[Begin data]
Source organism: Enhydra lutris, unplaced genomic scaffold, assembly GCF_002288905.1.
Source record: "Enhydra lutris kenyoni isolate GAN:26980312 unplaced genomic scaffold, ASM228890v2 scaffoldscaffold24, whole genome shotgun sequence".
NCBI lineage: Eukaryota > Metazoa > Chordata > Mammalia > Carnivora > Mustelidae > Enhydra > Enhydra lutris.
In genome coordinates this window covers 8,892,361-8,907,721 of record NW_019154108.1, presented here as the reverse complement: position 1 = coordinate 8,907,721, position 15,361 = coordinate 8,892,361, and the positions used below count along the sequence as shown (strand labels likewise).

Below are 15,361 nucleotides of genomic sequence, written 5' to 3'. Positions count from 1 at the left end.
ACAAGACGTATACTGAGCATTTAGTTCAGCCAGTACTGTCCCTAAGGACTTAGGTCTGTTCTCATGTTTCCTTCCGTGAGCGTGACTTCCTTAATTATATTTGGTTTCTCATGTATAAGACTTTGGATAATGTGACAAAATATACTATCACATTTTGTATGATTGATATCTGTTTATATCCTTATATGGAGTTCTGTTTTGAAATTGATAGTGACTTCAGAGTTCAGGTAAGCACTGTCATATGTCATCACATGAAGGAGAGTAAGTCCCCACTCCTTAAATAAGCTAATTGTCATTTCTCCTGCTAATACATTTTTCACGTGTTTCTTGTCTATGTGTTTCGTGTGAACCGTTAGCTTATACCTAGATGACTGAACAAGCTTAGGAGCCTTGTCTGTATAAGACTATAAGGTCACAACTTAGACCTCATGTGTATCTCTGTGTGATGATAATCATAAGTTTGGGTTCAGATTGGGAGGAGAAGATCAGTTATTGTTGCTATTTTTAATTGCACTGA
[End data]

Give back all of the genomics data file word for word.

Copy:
Source organism: Enhydra lutris, unplaced genomic scaffold, assembly GCF_002288905.1.
Source record: "Enhydra lutris kenyoni isolate GAN:26980312 unplaced genomic scaffold, ASM228890v2 scaffoldscaffold24, whole genome shotgun sequence".
NCBI lineage: Eukaryota > Metazoa > Chordata > Mammalia > Carnivora > Mustelidae > Enhydra > Enhydra lutris.
In genome coordinates this window covers 8,892,361-8,907,721 of record NW_019154108.1, presented here as the reverse complement: position 1 = coordinate 8,907,721, position 15,361 = coordinate 8,892,361, and the positions used below count along the sequence as shown (strand labels likewise).

Below are 15,361 nucleotides of genomic sequence, written 5' to 3'. Positions count from 1 at the left end.
ACAAGACGTATACTGAGCATTTAGTTCAGCCAGTACTGTCCCTAAGGACTTAGGTCTGTTCTCATGTTTCCTTCCGTGAGCGTGACTTCCTTAATTATATTTGGTTTCTCATGTATAAGACTTTGGATAATGTGACAAAATATACTATCACATTTTGTATGATTGATATCTGTTTATATCCTTATATGGAGTTCTGTTTTGAAATTGATAGTGACTTCAGAGTTCAGGTAAGCACTGTCATATGTCATCACATGAAGGAGAGTAAGTCCCCACTCCTTAAATAAGCTAATTGTCATTTCTCCTGCTAATACATTTTTCACGTGTTTCTTGTCTATGTGTTTCGTGTGAACCGTTAGCTTATACCTAGATGACTGAACAAGCTTAGGAGCCTTGTCTGTATAAGACTATAAGGTCACAACTTAGACCTCATGTGTATCTCTGTGTGATGATAATCATAAGTTTGGGTTCAGATTGGGAGGAGAAGATCAGTTATTGTTGCTATTTTTAATTGCACTGA